Urban Chicken Farmer

I’ve Become a Crazy Urban Chicken Farmer

When I moved to California a little over a year ago did I see my life as it is now? No I absolutely did not. I never imagined I’d have an incredibly big garden that is growing like crazy in the perfect California weather ALL YEAR long. I also never imagined that I would have a flock of chickens in that garden giving me the freshest eggs right in my backyard.

Why become an Urban Chicken Farmer?

Having hens is like having any other pet; they love you as much as you love them. Bonus? They give me fresh eggs almost everyday! Another reason is that I know where the eggs come from and know that the chickens are treated humanely. These eggs don’t come from a factory farm where chickens remain caged for their entire life. Also the eggs from home-raised chickens tend to taste better, with yolks richer in color and whites that stand up better in meringues.

They’re even healthier for you! In a recent nutrition test, Mother Earth News found that fresh farm eggs are significantly healthier than factory farm eggs. They have: 

  • 1/3 less cholesterol
  • 1/4 less saturated fat
  • 2/3 more vitamin A
  • Two times more omega-3 fatty acids
  • Three times more vitamin E
  • Seven times more beta carotene

My Chicken Family 

The Real Hens of San Diego

I have three chickens roosting in my garden. Felicia, a Plymoth White Rock, is the oldest and by far the biggest of the hens. The other two are Rhode Island Reds named Penny and Miss Bianca, named after the characters in the Disney movie, The Rescuers. Though it turns out this was by accident! 

I didn’t even realize the connection until days later when we were coming up with a name for the chicken coop, Morningside Manor, which in the movie is the orphanage Penny grew up in.

The Chicken Journey Begins

The experience of being chicken farmers with Justin has been a fun one. Raising chickens isn’t incredibly difficult, but there is a lot to learn when it comes to being an Urban Chicken Farmer, much of which we had to learn on the fly. What kind of flooring and bedding should you have? How are you protecting the coop from other animals including the ones who will dig under the walls? What can they eat? What can’t they eat? And perhaps the scariest of all, what do you do when they get sick?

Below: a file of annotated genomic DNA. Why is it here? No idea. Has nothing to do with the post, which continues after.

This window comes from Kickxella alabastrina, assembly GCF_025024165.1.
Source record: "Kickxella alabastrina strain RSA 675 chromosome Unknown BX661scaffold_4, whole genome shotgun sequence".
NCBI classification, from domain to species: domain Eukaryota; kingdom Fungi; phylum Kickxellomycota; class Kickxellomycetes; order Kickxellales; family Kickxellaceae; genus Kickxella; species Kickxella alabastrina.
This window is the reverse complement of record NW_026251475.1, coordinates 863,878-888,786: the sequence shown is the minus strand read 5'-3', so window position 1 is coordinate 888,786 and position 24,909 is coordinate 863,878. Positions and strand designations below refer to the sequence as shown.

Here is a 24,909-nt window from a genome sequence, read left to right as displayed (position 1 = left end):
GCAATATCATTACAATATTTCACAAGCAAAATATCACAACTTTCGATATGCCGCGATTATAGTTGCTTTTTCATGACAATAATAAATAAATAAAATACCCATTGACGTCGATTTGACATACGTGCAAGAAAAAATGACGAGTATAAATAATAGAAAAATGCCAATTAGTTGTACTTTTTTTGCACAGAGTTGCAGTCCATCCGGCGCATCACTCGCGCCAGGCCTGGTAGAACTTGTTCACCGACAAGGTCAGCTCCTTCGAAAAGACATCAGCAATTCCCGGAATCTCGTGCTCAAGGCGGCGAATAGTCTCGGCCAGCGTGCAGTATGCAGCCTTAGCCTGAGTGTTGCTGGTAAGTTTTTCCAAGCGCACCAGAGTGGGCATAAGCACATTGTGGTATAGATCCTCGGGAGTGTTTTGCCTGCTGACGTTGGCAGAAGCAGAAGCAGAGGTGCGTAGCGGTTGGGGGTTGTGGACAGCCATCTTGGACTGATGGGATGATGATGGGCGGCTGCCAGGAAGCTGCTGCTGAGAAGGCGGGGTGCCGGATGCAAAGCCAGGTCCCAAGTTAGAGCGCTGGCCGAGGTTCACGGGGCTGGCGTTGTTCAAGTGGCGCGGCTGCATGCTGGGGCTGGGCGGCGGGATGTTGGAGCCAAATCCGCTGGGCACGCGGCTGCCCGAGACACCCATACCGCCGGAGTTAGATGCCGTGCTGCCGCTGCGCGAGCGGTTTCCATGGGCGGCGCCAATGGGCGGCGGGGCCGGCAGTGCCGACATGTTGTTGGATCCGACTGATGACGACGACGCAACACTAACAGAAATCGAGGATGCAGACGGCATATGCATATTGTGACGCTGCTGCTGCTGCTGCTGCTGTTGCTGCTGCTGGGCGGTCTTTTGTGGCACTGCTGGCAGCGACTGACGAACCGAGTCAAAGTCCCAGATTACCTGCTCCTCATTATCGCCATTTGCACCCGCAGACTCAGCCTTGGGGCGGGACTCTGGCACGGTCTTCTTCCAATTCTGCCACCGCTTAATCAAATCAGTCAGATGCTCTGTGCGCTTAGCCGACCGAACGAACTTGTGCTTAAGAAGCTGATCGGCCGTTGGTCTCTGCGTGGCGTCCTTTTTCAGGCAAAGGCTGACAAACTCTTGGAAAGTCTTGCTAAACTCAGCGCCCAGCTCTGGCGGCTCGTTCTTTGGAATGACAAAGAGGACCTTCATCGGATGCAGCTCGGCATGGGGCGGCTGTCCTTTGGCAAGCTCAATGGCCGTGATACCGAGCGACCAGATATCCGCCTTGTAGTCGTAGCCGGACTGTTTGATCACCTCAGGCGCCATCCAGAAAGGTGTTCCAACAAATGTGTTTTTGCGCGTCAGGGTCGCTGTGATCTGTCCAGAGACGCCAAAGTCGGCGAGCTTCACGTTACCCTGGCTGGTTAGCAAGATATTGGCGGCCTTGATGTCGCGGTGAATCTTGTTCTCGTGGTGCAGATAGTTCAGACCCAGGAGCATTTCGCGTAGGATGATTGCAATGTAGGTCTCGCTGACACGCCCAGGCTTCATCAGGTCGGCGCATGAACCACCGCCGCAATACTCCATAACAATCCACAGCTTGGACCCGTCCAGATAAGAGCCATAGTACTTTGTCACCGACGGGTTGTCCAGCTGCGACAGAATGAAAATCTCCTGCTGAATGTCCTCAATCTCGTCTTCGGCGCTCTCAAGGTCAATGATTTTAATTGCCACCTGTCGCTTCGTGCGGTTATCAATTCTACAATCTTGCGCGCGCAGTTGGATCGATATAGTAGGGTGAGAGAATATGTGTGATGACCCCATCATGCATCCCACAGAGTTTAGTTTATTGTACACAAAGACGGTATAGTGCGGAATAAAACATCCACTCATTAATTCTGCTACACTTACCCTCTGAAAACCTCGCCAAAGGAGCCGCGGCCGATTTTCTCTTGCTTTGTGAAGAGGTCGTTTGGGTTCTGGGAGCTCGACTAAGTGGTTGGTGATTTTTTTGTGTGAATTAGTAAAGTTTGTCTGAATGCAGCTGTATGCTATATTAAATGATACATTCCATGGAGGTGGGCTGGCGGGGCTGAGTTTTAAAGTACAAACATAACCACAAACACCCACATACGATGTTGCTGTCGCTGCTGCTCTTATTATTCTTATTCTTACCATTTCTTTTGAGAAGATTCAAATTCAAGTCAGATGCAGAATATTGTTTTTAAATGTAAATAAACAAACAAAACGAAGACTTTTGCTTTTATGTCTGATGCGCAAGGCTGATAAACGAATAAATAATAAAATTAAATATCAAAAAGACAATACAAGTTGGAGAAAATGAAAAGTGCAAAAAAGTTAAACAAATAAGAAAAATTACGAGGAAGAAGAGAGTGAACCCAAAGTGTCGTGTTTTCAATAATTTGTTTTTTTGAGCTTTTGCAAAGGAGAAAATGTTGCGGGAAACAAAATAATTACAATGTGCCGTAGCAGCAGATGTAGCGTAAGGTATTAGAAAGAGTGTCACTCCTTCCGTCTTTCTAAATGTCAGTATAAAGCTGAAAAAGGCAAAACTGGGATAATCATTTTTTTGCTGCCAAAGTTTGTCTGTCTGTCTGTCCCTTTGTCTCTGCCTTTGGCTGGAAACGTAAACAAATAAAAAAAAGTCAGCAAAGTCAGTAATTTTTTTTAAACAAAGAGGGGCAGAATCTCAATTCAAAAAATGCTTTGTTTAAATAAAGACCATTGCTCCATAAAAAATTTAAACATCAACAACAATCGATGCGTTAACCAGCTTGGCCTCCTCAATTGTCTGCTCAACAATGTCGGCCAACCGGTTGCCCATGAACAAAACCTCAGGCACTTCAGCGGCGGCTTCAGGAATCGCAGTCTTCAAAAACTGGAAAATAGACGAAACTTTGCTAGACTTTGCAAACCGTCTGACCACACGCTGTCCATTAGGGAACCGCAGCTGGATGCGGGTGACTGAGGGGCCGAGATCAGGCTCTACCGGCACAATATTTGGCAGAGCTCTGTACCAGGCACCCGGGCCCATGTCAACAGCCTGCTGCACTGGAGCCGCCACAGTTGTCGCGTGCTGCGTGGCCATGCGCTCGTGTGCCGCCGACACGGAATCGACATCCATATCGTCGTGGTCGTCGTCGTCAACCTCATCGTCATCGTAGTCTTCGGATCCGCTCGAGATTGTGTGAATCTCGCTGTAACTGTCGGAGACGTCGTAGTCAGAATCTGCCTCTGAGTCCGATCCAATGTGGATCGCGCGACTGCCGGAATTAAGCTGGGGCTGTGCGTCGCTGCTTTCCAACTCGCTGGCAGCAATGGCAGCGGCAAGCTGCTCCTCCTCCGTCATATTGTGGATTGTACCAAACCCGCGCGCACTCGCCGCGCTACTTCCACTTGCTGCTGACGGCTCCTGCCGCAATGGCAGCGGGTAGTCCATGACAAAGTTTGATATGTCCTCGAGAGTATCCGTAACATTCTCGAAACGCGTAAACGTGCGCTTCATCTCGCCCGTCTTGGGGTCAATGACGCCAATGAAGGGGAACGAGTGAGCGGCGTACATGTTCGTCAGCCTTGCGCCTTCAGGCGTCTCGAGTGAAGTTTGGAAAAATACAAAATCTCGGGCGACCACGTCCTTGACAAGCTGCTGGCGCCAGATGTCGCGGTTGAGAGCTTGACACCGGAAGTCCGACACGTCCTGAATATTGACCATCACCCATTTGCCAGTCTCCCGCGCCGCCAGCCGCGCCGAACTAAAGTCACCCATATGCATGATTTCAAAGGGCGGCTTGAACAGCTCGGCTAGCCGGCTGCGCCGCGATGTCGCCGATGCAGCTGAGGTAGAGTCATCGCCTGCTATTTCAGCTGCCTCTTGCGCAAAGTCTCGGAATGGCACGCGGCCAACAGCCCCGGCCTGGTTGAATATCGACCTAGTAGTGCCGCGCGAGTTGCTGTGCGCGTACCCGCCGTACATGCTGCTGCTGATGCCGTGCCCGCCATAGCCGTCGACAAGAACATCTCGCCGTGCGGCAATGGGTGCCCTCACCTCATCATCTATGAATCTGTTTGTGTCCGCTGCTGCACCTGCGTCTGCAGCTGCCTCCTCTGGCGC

My Chicken is Sick What Do We Do?

Within a few weeks of having the chickens we noticed Felicia was acting a little funny. Sneezy, bubbles on her eyes and yawning a lot. There isn’t a WebMD for chickens but there are really incredible sites like Backyard Chickens. When your hens get sick it’s unlikely that your everyday veterinarian will even see them.

Thankfully Google was at our service. Within moments of reading on Backyard Chickens we knew what was wrong. Our little Felicia was the one who got sick a few weeks after living in the coop. Browsing around there we determined that she had a common respiratory illness and needed antibiotics.

Where do you get these antibiotics? I can tell you that in San Diego, Petsmart, Petco and Walmart can’t help you. Time to quickly find and become friends with your local feed store. We purchased the antibiotics and began treating the entire flock

We also had to separate Felicia from the other two to limit exposure. This means we of course built another entire coop. While we meant for it to be temporary, by the time we finished it we wanted to keep it! Now it’s a permanent fixture in the yard. We call their vacation home. 

Thankfully Felicia recovered from her illness and continues to enjoy life and bossing around the other girls at Morningside Manor.

Chickens The Perfect Pet

Cody-Rodriguez-Urban-Chicken-Farmer-San-DiegoWhen you think of chickens you probably don’t imagine them being a pet. But let me just say they are a perfect backyard pet. They have amazing personalities, each one so different from the other and are actually incredibly friendly. Plus they actually give you something tangible in return, EGGS! 

Raising chickens also helps remind you that your food comes from somewhere or something other than the grocery store.

Raising the chickens yourself takes you back to a time when families farmed and raised animals to survive. I think this is one of the most important lessons you learn when you become an urban farmer,  especially if you have kids. They’ll learn that it’s not just about getting the eggs each day, but that there is a lot more that goes into that process such as cleaning the coop and otherwise caring for the chickens.

Once you start caring for your chickens you’ll want to continue it for a lifetime. There is nothing like raising your own chickens and going out every morning to get the new eggs. Or having one of them fly up on your shoulder for a nap! 

Check My Girls Out “The Real Hens of San Diego” #RHOSD

You can keep up to date on all the chicken shenanigans at Morningside Manor by liking my girls Facebook at The Real Hens of San Diego, on Twitter at @TheRealHensOfSD, and on Instagram at @TheRealHensOfSD


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